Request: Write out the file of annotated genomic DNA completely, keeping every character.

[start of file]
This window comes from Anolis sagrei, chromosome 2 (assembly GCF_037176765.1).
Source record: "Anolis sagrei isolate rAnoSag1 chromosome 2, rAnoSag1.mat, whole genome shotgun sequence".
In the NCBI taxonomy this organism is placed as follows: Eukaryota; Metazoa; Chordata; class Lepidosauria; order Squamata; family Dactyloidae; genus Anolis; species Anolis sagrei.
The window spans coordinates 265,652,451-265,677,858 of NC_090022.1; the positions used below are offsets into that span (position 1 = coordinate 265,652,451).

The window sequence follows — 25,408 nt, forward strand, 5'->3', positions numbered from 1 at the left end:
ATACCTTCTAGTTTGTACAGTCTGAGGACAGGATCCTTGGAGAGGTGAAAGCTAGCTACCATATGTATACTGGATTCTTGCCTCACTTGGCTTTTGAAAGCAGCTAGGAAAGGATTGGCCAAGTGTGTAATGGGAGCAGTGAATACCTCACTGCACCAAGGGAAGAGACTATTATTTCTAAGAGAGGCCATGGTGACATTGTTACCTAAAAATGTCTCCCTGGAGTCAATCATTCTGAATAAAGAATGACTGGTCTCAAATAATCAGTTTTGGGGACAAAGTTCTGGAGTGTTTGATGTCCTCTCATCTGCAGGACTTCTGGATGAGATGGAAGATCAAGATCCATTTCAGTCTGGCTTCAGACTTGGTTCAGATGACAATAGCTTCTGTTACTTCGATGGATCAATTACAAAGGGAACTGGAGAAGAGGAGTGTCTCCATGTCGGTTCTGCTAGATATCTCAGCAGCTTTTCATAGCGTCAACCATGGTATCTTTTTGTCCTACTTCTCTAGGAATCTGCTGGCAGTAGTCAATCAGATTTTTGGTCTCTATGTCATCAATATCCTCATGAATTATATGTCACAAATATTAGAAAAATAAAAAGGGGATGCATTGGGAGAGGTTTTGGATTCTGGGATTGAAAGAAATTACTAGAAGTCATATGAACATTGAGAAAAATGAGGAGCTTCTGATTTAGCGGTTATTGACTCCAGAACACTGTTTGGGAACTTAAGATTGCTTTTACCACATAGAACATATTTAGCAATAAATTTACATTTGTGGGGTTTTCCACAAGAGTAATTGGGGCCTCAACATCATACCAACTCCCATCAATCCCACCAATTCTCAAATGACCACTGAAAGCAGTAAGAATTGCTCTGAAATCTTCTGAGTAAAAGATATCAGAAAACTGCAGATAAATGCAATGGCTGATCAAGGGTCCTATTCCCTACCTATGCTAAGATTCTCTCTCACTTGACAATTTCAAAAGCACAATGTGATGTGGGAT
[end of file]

This window comes from Anolis sagrei, chromosome 2 (assembly GCF_037176765.1).
Source record: "Anolis sagrei isolate rAnoSag1 chromosome 2, rAnoSag1.mat, whole genome shotgun sequence".
In the NCBI taxonomy this organism is placed as follows: Eukaryota; Metazoa; Chordata; class Lepidosauria; order Squamata; family Dactyloidae; genus Anolis; species Anolis sagrei.
The window spans coordinates 265,652,451-265,677,858 of NC_090022.1; the positions used below are offsets into that span (position 1 = coordinate 265,652,451).

The window sequence follows — 25,408 nt, forward strand, 5'->3', positions numbered from 1 at the left end:
ATACCTTCTAGTTTGTACAGTCTGAGGACAGGATCCTTGGAGAGGTGAAAGCTAGCTACCATATGTATACTGGATTCTTGCCTCACTTGGCTTTTGAAAGCAGCTAGGAAAGGATTGGCCAAGTGTGTAATGGGAGCAGTGAATACCTCACTGCACCAAGGGAAGAGACTATTATTTCTAAGAGAGGCCATGGTGACATTGTTACCTAAAAATGTCTCCCTGGAGTCAATCATTCTGAATAAAGAATGACTGGTCTCAAATAATCAGTTTTGGGGACAAAGTTCTGGAGTGTTTGATGTCCTCTCATCTGCAGGACTTCTGGATGAGATGGAAGATCAAGATCCATTTCAGTCTGGCTTCAGACTTGGTTCAGATGACAATAGCTTCTGTTACTTCGATGGATCAATTACAAAGGGAACTGGAGAAGAGGAGTGTCTCCATGTCGGTTCTGCTAGATATCTCAGCAGCTTTTCATAGCGTCAACCATGGTATCTTTTTGTCCTACTTCTCTAGGAATCTGCTGGCAGTAGTCAATCAGATTTTTGGTCTCTATGTCATCAATATCCTCATGAATTATATGTCACAAATATTAGAAAAATAAAAAGGGGATGCATTGGGAGAGGTTTTGGATTCTGGGATTGAAAGAAATTACTAGAAGTCATATGAACATTGAGAAAAATGAGGAGCTTCTGATTTAGCGGTTATTGACTCCAGAACACTGTTTGGGAACTTAAGATTGCTTTTACCACATAGAACATATTTAGCAATAAATTTACATTTGTGGGGTTTTCCACAAGAGTAATTGGGGCCTCAACATCATACCAACTCCCATCAATCCCACCAATTCTCAAATGACCACTGAAAGCAGTAAGAATTGCTCTGAAATCTTCTGAGTAAAAGATATCAGAAAACTGCAGATAAATGCAATGGCTGATCAAGGGTCCTATTCCCTACCTATGCTAAGATTCTCTCTCACTTGACAATTTCAAAAGCACAATGTGATGTGGGAT